It asks if we feel satisfied with the way we spend our time, and find things pleasantly mentally stimulating, and enjoy the challenges we face, or whether we think we've taken on more than we can handle and think the quality of what we do has deteriorated.
Well, that definitely applies to me. I don't feel competent to handle my work, and I know my standards are getting worse.
It asks if we feel unsatisfied because we're bored or feel unchallenged, maybe because there's nothing further that will give us a sense of achievement at work, or we don't know what to do with our lives and feel stuck in a rut because children have left home.
It asks if we resort to our addictive activity if we can't see a way out of a problem, or if we feel frustrated.
Perhaps I do.
It asks if our addiction is the only thing we get satisfaction from.
It asks if we have enough responsibility at work, or too little or too much.
Too much, definitely! Or really, I think it's that people expect me to do more than I can, and then they're disappointed or feel bad when I can't. And that makes me feel like a failure, because I don't know what to do. Family members of people on the wards sometimes ask me if the dose of painkiller their loved ones are on can be increased, and I feel awful knowing I have to say no, but I don't know what else can be done to relieve their pain. And then the old people themselves sometimes beg for more pain relief and I don't know what to do, or they say they're lonely and need someone to talk to and I haven't got time to talk to them, and that kind of thing. I feel as if I'm doing the equivalent of giving people aspirins for broken legs when they're expecting me to make them better or at least a lot more comfortable sometimes. And then some people come in for treatment who've got some form of dementia, or they're housebound and in pain, and people in their family have told me they spend most of their days at home lonely. And if they've got dementia, even if they get out to day centres and places, when they come back, they forget they've been, so they haven't got any good memories of what they've just been doing, and they just sit there lonely and upset because they're on their own a lot of the time. And this is what we're keeping them alive for! I sometimes wonder whether it wouldn't be kinder to let them die naturally. But of course, there's nothing I can do about it. So I just feel helpless. I wouldn't have got this job if I'd known what I'd be letting myself in for! I'm not going to be able to stand this job much longer. I really must do something about it instead of trying to drown my depression and anxiety about it in drink!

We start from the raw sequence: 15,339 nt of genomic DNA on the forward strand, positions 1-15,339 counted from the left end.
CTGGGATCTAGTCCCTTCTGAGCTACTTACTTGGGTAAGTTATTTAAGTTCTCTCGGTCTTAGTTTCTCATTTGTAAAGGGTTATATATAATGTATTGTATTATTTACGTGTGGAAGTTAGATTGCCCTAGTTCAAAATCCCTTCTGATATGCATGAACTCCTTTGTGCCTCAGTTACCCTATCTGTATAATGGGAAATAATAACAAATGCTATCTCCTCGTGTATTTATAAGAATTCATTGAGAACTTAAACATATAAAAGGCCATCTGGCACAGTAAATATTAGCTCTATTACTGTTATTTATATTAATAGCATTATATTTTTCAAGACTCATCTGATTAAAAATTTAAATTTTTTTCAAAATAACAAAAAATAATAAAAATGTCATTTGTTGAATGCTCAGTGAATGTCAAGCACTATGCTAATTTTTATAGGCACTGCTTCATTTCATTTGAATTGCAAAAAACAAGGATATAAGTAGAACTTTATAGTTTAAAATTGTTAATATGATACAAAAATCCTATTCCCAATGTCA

Actually, I've heard of palliative care teams, that go into some hospitals and support people who've got life-threatening illnesses, trying to make them as comfortable as they can and helping them relieve their pain, and giving them emotional support. I've heard they support the family emotionally as well, even after the patient's died. And while the patient's alive, they try to help them live as fulfilling a life as possible given their illness. We could do with one of those palliative care teams in our hospital! Working there would be so much less stressful if we had one. I'd feel so much happier knowing the patients were being cared for more. I think I'll write a letter to the management or something explaining how much we need one and asking if we can have one. I'll see what they say.
The book asks if we have the power to take important decisions in many important areas of our lives, and whether someone we know has too much power or influence over us.
Well, I'm fed up at not knowing what to decide for the best a lot of the time. And the system's run by people who expect me to do my job well despite all the things I think are wrong with it. So I think that describes me.